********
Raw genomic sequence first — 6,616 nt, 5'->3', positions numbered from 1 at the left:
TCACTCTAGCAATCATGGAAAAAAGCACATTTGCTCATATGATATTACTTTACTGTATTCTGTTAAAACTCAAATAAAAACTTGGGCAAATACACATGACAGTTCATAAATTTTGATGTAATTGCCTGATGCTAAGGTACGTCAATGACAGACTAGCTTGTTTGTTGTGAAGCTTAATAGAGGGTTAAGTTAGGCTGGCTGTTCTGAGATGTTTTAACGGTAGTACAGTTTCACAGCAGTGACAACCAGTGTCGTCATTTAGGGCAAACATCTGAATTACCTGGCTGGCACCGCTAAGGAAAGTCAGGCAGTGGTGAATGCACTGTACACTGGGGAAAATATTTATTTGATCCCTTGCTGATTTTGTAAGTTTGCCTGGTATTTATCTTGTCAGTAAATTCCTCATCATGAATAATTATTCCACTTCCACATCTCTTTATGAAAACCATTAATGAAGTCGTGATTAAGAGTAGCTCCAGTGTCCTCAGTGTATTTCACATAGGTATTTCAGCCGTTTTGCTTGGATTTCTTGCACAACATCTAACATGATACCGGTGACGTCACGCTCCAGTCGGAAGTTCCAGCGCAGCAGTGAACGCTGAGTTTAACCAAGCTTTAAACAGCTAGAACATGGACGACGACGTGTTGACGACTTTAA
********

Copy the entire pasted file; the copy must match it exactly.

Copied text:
Raw genomic sequence first — 6,616 nt, 5'->3', positions numbered from 1 at the left:
TCACTCTAGCAATCATGGAAAAAAGCACATTTGCTCATATGATATTACTTTACTGTATTCTGTTAAAACTCAAATAAAAACTTGGGCAAATACACATGACAGTTCATAAATTTTGATGTAATTGCCTGATGCTAAGGTACGTCAATGACAGACTAGCTTGTTTGTTGTGAAGCTTAATAGAGGGTTAAGTTAGGCTGGCTGTTCTGAGATGTTTTAACGGTAGTACAGTTTCACAGCAGTGACAACCAGTGTCGTCATTTAGGGCAAACATCTGAATTACCTGGCTGGCACCGCTAAGGAAAGTCAGGCAGTGGTGAATGCACTGTACACTGGGGAAAATATTTATTTGATCCCTTGCTGATTTTGTAAGTTTGCCTGGTATTTATCTTGTCAGTAAATTCCTCATCATGAATAATTATTCCACTTCCACATCTCTTTATGAAAACCATTAATGAAGTCGTGATTAAGAGTAGCTCCAGTGTCCTCAGTGTATTTCACATAGGTATTTCAGCCGTTTTGCTTGGATTTCTTGCACAACATCTAACATGATACCGGTGACGTCACGCTCCAGTCGGAAGTTCCAGCGCAGCAGTGAACGCTGAGTTTAACCAAGCTTTAAACAGCTAGAACATGGACGACGACGTGTTGACGACTTTAA